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page 16 The Signal February 14, 2018

Arts & Entertainment

CUB Alt starts semester on high note By Brandon Agalaba Staff Writer

Indie rock bands Vundabar and Rozwell Kid headlined the first CUB Alt concert of the spring 2018 semester in the Brower Student Center on Feb. 6, featuring New Jersey-based band Ragged Lines as the opener. Vundabar, a Boston indie rock band, was the first of the headlining acts to perform. Vundabar was formed in 2012 by singer and guitarist Brandon Hagan, bassist Zack Abramo and drummer Drew McDonald. The band released their first album, titled “Antics,” in 2013, and their most recent album “Gawk” in 2015. Vundabar’s set was exciting and unpredictable. The band played wild, capricious songs that featured guitar solos and unexpected pauses. Abramo and McDonald had excellent musical chemistry, with McDonald creating spontaneous and energetic drum beats to match Abramo’s intense bass riffs. One of the songs that Vundabar played was “Fast Car.” The band

members made jokes amongst themselves and with the crowd as audience members formed a lively mosh pit. The lead vocalist damaged a tree that was at the concert, and he joked about lawsuits in front of the audience. Additionally, Linkin Park, 311 and Pearl Jam were brought up during the concert. McDonald listens to bands like Modest Mouse and The Fall, and the other members of Vundabar are into ’80s and ’90s punk bands such as Circle Jerks and Bad Brains. The lead vocalist of Rozwell Kid grew up listening to Weird Al, Green Day, Weezer and The Shins. Rozwell Kid ended the concert with a set of original, upbeat poppunk songs. The West Virginiabased band was formed in 2011 by singer and rhythm guitarist Jordan Hudkins, bassist Devin Donnelly, lead guitarist Adam Meisterhans and drummer Sean Hallock, who also provided backing vocals during the show. The band mainly played material off their latest album, “Precious Art,” released in 2017. With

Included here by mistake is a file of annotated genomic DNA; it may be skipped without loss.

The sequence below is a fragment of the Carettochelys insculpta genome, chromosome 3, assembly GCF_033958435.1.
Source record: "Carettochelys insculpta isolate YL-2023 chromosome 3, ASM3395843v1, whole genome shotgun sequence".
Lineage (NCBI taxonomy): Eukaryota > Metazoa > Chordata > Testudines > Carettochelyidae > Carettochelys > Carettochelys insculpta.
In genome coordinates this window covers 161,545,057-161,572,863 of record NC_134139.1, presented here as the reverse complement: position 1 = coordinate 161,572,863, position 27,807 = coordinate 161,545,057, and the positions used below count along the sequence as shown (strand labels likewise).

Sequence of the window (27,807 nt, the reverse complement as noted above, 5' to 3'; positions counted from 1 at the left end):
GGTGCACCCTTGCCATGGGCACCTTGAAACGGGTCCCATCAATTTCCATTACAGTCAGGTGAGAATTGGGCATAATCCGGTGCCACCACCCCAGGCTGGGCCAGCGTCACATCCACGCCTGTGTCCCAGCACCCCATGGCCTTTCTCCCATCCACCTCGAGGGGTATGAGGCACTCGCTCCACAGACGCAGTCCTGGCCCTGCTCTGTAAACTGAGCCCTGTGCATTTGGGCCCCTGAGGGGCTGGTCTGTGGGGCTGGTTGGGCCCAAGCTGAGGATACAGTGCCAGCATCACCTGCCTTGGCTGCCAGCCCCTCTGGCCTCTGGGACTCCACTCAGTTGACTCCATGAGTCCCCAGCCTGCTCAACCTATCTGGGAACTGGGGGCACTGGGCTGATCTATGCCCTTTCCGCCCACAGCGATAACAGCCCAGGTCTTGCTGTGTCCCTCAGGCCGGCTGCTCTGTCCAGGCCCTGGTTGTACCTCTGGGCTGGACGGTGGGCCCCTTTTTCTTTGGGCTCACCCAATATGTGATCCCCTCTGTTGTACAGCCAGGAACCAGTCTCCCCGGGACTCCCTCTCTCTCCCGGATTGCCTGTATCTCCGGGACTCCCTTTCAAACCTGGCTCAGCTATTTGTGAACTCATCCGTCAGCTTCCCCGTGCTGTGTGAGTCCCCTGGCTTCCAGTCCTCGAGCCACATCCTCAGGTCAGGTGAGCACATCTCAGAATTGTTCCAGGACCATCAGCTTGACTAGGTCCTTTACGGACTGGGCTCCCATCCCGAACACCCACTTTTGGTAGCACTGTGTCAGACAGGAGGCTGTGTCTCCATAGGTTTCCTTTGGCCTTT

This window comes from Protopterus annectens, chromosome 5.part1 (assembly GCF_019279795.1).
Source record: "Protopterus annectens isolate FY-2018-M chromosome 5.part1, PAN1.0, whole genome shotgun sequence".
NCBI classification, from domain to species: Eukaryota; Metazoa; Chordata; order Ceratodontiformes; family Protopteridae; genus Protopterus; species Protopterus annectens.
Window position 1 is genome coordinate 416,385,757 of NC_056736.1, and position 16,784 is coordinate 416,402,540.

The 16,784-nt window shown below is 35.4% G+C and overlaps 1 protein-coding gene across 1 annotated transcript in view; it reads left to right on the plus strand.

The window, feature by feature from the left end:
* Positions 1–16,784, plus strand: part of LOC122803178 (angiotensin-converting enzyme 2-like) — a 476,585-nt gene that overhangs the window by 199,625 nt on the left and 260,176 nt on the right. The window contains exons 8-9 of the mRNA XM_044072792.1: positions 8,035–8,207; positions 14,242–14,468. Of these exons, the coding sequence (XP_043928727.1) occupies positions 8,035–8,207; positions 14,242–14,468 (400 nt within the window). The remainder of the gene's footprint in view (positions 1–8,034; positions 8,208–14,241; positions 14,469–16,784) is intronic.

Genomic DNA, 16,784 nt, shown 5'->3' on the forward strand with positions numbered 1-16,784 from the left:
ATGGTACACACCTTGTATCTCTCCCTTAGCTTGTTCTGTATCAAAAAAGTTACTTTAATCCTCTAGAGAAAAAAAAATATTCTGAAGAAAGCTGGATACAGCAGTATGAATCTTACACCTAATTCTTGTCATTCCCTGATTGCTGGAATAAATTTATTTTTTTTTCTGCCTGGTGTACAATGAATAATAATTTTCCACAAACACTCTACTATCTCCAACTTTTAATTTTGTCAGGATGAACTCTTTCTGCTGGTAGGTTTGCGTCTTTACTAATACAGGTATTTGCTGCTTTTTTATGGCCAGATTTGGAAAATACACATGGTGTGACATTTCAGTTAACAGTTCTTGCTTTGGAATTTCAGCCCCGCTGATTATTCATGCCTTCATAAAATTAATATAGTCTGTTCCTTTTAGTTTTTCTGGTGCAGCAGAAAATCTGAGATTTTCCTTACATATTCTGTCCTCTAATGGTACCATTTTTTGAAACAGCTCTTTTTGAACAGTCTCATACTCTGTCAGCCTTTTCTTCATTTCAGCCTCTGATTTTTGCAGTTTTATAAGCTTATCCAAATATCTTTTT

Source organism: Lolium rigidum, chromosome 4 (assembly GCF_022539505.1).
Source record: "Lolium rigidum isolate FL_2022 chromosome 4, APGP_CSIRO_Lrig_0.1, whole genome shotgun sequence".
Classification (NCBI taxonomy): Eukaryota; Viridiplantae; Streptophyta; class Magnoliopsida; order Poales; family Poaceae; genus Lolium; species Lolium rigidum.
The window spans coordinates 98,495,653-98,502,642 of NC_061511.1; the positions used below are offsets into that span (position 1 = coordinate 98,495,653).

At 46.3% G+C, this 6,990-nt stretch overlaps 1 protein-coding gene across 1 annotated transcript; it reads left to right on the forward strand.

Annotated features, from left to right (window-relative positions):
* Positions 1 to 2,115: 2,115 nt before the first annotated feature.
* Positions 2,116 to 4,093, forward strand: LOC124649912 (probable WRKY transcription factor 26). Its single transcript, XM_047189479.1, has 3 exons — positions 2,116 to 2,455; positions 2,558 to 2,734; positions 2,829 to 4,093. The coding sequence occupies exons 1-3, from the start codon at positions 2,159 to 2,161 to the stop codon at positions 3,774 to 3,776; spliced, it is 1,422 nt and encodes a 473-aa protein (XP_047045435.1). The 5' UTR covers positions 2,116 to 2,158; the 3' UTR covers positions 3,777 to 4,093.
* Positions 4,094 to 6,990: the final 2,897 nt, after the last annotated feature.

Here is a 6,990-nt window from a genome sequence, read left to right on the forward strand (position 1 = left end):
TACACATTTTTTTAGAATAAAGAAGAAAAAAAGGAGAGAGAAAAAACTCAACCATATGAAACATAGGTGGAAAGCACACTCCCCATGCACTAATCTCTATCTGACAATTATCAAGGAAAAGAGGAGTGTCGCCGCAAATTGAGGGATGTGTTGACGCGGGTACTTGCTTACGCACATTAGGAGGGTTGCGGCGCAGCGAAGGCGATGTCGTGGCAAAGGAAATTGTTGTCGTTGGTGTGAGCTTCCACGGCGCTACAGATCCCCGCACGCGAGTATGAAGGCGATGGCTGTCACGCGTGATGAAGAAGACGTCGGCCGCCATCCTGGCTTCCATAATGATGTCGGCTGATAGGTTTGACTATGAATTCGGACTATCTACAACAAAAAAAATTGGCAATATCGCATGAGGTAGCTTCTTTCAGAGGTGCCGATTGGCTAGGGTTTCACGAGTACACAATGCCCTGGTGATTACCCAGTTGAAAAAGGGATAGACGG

Miguel Gonzalez / Sports Editor

Hagan jokes about a lawsuit from the College for damaging a decorative tree.

an up-tempo sound falling somewhere between early Green Day and Weezer, the band played songs including “UHF On DVD,” Total Mess,” “Futon,” “Boomerang” and “Wendy’s Trash Can.” Rozwell Kid’s performance at the College was their first show of 2018. Ragged Lines opened the show, energizing the audience with upbeat, melodic rock music that alternated between soft guitar lines and crunchy, distorted riffs. Harmonies

backed the vocals, and the band played all of their songs available on Spotify, as well as two new songs entitled “Bud Light Summer” and “Keep Talkin’.” Carter Henry, Ragged Lines’ main vocalist, is into older bands from the ’60s and ’70s. Henry also draws inspiration from The Strokes, Sam Cooke and soul music like Motown. Matt Viani, Ragged Lines’ drummer, enjoys Manchester Orchestra, and backup

singer Ally Wepner listens to an eclectic mix of genres, including hip-hop and R&B. Students in the audience were impressed by the concert. Carolyn Mandracchia, a junior fine arts major and a graphic artist for CUB, is happy to kick off a semester full of CUB Alt shows. “Everyone had a great time,” Mandracchia said. “Having stuff like this changes the atmosphere of the school.”

Mixed Signals shows sense of humor at ‘Date Night’

Heidi Cho / Arts & Entertainment Editor